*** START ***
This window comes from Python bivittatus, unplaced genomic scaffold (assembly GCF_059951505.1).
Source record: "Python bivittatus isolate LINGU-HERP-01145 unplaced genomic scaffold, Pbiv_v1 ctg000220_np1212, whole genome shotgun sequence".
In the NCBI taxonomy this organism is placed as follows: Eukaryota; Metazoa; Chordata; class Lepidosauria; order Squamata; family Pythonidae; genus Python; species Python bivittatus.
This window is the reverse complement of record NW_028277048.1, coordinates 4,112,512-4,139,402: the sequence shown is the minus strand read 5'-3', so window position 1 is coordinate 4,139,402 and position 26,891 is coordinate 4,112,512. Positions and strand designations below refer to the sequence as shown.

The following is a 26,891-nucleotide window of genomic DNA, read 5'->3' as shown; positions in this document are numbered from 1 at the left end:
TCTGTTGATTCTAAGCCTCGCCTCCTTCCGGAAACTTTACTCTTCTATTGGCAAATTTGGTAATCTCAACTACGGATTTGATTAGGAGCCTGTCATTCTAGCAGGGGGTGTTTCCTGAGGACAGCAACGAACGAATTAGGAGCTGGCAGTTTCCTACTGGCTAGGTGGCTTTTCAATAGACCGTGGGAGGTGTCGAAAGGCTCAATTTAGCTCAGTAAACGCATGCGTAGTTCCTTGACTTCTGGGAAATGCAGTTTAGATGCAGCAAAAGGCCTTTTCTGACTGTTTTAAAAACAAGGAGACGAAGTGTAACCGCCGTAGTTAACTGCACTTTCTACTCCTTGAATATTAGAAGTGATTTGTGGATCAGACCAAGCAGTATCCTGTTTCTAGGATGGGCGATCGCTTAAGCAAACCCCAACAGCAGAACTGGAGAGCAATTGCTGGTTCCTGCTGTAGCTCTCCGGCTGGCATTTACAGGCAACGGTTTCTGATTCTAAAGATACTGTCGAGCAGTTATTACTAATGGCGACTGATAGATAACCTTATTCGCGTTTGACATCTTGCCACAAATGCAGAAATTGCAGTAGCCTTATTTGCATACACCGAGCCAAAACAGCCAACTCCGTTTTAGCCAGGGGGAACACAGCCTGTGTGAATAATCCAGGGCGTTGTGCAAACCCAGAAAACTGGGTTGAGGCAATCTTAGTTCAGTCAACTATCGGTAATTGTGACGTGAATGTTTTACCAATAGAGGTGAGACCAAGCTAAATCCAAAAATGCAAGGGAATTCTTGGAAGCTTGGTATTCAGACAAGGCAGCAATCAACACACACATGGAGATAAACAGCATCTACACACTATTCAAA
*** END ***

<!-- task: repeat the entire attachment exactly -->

This window comes from Python bivittatus, unplaced genomic scaffold (assembly GCF_059951505.1).
Source record: "Python bivittatus isolate LINGU-HERP-01145 unplaced genomic scaffold, Pbiv_v1 ctg000220_np1212, whole genome shotgun sequence".
In the NCBI taxonomy this organism is placed as follows: Eukaryota; Metazoa; Chordata; class Lepidosauria; order Squamata; family Pythonidae; genus Python; species Python bivittatus.
This window is the reverse complement of record NW_028277048.1, coordinates 4,112,512-4,139,402: the sequence shown is the minus strand read 5'-3', so window position 1 is coordinate 4,139,402 and position 26,891 is coordinate 4,112,512. Positions and strand designations below refer to the sequence as shown.

The following is a 26,891-nucleotide window of genomic DNA, read 5'->3' as shown; positions in this document are numbered from 1 at the left end:
TCTGTTGATTCTAAGCCTCGCCTCCTTCCGGAAACTTTACTCTTCTATTGGCAAATTTGGTAATCTCAACTACGGATTTGATTAGGAGCCTGTCATTCTAGCAGGGGGTGTTTCCTGAGGACAGCAACGAACGAATTAGGAGCTGGCAGTTTCCTACTGGCTAGGTGGCTTTTCAATAGACCGTGGGAGGTGTCGAAAGGCTCAATTTAGCTCAGTAAACGCATGCGTAGTTCCTTGACTTCTGGGAAATGCAGTTTAGATGCAGCAAAAGGCCTTTTCTGACTGTTTTAAAAACAAGGAGACGAAGTGTAACCGCCGTAGTTAACTGCACTTTCTACTCCTTGAATATTAGAAGTGATTTGTGGATCAGACCAAGCAGTATCCTGTTTCTAGGATGGGCGATCGCTTAAGCAAACCCCAACAGCAGAACTGGAGAGCAATTGCTGGTTCCTGCTGTAGCTCTCCGGCTGGCATTTACAGGCAACGGTTTCTGATTCTAAAGATACTGTCGAGCAGTTATTACTAATGGCGACTGATAGATAACCTTATTCGCGTTTGACATCTTGCCACAAATGCAGAAATTGCAGTAGCCTTATTTGCATACACCGAGCCAAAACAGCCAACTCCGTTTTAGCCAGGGGGAACACAGCCTGTGTGAATAATCCAGGGCGTTGTGCAAACCCAGAAAACTGGGTTGAGGCAATCTTAGTTCAGTCAACTATCGGTAATTGTGACGTGAATGTTTTACCAATAGAGGTGAGACCAAGCTAAATCCAAAAATGCAAGGGAATTCTTGGAAGCTTGGTATTCAGACAAGGCAGCAATCAACACACACATGGAGATAAACAGCATCTACACACTATTCAAA